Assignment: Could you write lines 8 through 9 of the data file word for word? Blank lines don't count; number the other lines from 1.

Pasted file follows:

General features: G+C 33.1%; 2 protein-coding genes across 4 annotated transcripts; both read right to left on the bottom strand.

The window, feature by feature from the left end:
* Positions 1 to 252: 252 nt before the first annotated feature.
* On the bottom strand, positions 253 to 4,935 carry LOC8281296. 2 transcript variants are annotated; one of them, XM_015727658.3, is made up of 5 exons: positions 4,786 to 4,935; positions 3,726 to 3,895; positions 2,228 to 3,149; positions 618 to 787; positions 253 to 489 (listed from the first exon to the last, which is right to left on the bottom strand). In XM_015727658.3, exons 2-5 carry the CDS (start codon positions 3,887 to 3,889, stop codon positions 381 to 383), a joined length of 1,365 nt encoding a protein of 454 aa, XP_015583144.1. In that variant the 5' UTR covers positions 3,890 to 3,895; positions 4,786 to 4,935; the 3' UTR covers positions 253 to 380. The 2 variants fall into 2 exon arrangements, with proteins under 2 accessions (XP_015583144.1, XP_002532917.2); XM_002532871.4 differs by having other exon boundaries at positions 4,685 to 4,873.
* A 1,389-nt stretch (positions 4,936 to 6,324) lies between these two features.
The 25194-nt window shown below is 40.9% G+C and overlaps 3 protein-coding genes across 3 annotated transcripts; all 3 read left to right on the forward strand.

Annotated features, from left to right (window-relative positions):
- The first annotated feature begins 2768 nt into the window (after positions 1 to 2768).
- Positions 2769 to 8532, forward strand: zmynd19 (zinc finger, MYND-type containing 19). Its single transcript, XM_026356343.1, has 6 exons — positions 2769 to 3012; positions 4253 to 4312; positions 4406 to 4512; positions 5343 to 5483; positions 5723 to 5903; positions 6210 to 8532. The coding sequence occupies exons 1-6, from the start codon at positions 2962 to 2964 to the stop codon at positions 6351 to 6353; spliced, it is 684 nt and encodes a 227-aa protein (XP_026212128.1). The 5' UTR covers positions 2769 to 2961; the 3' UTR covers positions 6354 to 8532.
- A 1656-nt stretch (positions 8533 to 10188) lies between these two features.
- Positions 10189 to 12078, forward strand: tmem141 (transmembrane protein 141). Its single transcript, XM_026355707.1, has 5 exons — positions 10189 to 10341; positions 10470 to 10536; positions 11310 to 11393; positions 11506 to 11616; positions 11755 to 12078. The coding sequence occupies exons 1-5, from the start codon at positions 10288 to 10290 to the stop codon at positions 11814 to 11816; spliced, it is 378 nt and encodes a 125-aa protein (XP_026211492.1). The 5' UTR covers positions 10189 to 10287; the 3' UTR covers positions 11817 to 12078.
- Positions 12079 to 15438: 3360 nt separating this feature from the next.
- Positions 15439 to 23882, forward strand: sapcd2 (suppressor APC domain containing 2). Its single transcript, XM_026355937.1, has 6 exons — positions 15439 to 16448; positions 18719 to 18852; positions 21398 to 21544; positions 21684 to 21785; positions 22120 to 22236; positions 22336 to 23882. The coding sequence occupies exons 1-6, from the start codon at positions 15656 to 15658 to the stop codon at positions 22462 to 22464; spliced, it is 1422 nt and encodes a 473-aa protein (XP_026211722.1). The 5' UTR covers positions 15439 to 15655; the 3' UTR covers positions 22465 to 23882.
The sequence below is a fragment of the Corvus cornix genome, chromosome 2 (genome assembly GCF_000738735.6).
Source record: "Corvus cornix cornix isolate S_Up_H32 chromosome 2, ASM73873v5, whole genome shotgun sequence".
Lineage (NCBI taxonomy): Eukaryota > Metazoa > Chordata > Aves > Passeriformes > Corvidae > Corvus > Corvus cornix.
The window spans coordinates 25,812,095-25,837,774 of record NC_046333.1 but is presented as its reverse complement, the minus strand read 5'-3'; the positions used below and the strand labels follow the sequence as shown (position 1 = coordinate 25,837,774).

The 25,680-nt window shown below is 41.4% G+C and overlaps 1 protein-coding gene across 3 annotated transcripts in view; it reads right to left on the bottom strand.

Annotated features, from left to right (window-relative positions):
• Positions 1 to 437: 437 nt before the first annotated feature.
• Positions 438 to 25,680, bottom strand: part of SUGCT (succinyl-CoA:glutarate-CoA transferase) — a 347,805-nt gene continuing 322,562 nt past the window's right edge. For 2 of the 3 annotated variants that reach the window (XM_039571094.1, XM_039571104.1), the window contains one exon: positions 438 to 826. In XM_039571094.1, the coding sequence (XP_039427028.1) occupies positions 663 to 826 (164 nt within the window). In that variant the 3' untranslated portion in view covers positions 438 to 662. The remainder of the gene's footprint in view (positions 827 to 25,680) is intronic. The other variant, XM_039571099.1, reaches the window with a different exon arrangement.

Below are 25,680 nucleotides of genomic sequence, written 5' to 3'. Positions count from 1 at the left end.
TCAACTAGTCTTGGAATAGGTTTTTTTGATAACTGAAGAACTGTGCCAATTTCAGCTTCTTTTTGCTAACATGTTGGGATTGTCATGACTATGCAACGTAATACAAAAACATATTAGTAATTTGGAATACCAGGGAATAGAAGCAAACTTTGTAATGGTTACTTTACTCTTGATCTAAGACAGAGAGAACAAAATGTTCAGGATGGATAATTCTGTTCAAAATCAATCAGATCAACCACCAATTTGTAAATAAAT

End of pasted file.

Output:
- The first annotated feature begins 2768 nt into the window (after positions 1 to 2768).
- Positions 2769 to 8532, forward strand: zmynd19 (zinc finger, MYND-type containing 19). Its single transcript, XM_026356343.1, has 6 exons — positions 2769 to 3012; positions 4253 to 4312; positions 4406 to 4512; positions 5343 to 5483; positions 5723 to 5903; positions 6210 to 8532. The coding sequence occupies exons 1-6, from the start codon at positions 2962 to 2964 to the stop codon at positions 6351 to 6353; spliced, it is 684 nt and encodes a 227-aa protein (XP_026212128.1). The 5' UTR covers positions 2769 to 2961; the 3' UTR covers positions 6354 to 8532.